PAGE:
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Elon Musk’s secretive brain-machine venture, Neuralink, offers a glimpse

August 28, 2020, 2:48 PM UTC

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Good morning, Term Sheet readers. A few things to keep track of, on what could have been a sleepy Friday:

Tesla CEO Elon Musk has no shortage of futuristic, and quite literally moonshot projects in the works. Neuralink, a neurotechnology company founded ostensibly to keep humans on par with advanced machines and A.I., is among them.

On Friday at 3 p.m. PT, the secretive brain-machine company founded by Musk plans to show a working “V2” of the device it first revealed a year ago. “It will blow your mind,” Musk wrote in a tweet.

What exactly the technology is capable of is still a topic of fascination, and at the center of  daydreams for any sci-fi nerd. Neuralink’s product is a small chip implant stitched into the brain via a network of wires, with the goal of one day building an implant that is capable of helping people control computers and smartphones with a thought. Last year, Neuralink showed a product designed to eventually treat those with traumatic brain and spinal cord injuries. However, the plan expands perhaps even beyond that: On Twitter, Musk has painted a picture of a product that could one day treat addiction and depression, manage obsessive compulsive disorder, and help manage conditions ranging from autism to ALS. Even when asked if Neuralink’s product would allow users to stream music, Musk responded “yes” via Twitter.

As exciting as it is, the venture, which also has raised funding from Craft Ventures and DFJ Growth, is not the only company trying to build a human-machine interface. There’s also CTRL-Labs (acquired by Facebook in 2019), which is developing a non-invasive method of translating muscle impulses into digital signals. Another, called Kernel, also has been operating in the arena.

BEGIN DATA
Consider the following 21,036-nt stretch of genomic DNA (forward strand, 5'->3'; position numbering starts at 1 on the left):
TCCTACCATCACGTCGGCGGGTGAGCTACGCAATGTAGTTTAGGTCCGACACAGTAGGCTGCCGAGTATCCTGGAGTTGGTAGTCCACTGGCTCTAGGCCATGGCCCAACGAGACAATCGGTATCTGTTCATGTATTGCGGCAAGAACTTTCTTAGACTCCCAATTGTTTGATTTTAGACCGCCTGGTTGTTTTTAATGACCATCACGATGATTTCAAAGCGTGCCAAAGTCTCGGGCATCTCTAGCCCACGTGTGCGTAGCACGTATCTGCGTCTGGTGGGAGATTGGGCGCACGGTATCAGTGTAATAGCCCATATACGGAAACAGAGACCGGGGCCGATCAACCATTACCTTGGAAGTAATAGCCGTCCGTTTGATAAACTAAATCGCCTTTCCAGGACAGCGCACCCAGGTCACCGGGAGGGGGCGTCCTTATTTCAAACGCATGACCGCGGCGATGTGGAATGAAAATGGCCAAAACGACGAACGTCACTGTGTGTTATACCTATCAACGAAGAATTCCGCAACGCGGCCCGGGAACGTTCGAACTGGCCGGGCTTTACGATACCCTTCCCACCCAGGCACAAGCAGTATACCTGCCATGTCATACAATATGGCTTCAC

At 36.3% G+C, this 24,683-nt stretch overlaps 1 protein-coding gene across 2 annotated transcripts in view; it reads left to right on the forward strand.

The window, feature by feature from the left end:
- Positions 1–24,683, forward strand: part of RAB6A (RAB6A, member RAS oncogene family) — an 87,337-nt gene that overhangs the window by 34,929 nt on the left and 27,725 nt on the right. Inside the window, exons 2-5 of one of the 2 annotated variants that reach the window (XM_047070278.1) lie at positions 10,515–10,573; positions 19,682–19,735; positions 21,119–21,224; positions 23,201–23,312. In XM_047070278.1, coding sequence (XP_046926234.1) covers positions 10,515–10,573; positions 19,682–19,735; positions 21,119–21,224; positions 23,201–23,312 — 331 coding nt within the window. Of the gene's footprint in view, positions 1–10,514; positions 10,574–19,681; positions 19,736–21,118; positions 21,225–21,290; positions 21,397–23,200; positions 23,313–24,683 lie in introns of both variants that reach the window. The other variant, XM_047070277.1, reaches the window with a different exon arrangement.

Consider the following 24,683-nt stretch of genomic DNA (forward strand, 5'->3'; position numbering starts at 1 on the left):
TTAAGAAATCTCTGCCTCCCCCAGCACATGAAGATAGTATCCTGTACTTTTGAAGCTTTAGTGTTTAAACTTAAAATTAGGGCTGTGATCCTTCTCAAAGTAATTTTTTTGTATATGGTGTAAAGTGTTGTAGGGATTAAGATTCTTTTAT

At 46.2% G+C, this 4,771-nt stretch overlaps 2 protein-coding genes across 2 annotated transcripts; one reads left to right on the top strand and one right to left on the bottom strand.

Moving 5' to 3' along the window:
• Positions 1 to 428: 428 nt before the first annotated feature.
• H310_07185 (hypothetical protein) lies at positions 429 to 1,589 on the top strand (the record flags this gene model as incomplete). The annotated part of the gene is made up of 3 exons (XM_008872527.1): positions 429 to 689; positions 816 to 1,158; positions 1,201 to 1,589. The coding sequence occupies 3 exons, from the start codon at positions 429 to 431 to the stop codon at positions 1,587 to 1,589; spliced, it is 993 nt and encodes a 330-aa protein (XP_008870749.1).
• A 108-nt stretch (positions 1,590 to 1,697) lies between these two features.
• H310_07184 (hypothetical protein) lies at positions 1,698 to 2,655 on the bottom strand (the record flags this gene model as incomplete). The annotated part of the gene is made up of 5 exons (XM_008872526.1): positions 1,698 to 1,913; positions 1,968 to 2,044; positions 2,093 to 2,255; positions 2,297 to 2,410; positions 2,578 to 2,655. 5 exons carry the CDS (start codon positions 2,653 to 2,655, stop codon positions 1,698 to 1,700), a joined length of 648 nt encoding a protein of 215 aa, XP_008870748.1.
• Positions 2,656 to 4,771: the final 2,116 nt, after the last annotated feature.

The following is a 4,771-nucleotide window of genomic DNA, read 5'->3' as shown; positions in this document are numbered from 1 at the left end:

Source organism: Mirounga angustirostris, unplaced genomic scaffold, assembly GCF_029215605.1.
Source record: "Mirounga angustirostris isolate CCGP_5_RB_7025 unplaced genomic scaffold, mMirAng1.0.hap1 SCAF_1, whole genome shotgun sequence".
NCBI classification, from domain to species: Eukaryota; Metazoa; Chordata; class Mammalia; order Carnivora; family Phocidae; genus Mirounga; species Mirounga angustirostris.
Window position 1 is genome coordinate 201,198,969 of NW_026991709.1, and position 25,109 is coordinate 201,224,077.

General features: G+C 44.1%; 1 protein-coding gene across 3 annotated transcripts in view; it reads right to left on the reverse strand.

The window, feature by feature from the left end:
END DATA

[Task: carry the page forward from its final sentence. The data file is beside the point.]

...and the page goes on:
For now, it’s still the early innings for Neuralink—the company is awaiting approval from the Food and Drug Administration.

Walmart gets in on TikTok: Yes, Walmart is now pursuing TikTok’s U.S. operations, aligning itself with Microsoft as Oracle reportedly stands with Sequoia and General Atlantic with a competing bid. So why would a retailer insert itself in a tech fight? Well, technology is eating the world and Walmart is hoping to boost its digital footprint as it goes head-to-head with Amazon—and it has a lot of room to make that transition: Walmart’s online business is just 5% of its total sales. The retailer’s interest in TikTok also signifies a bet on the youngest generation of consumers, given that the app’s average user skews toward Gen Z.

Lucinda Shen
Twitter: @shenlucinda


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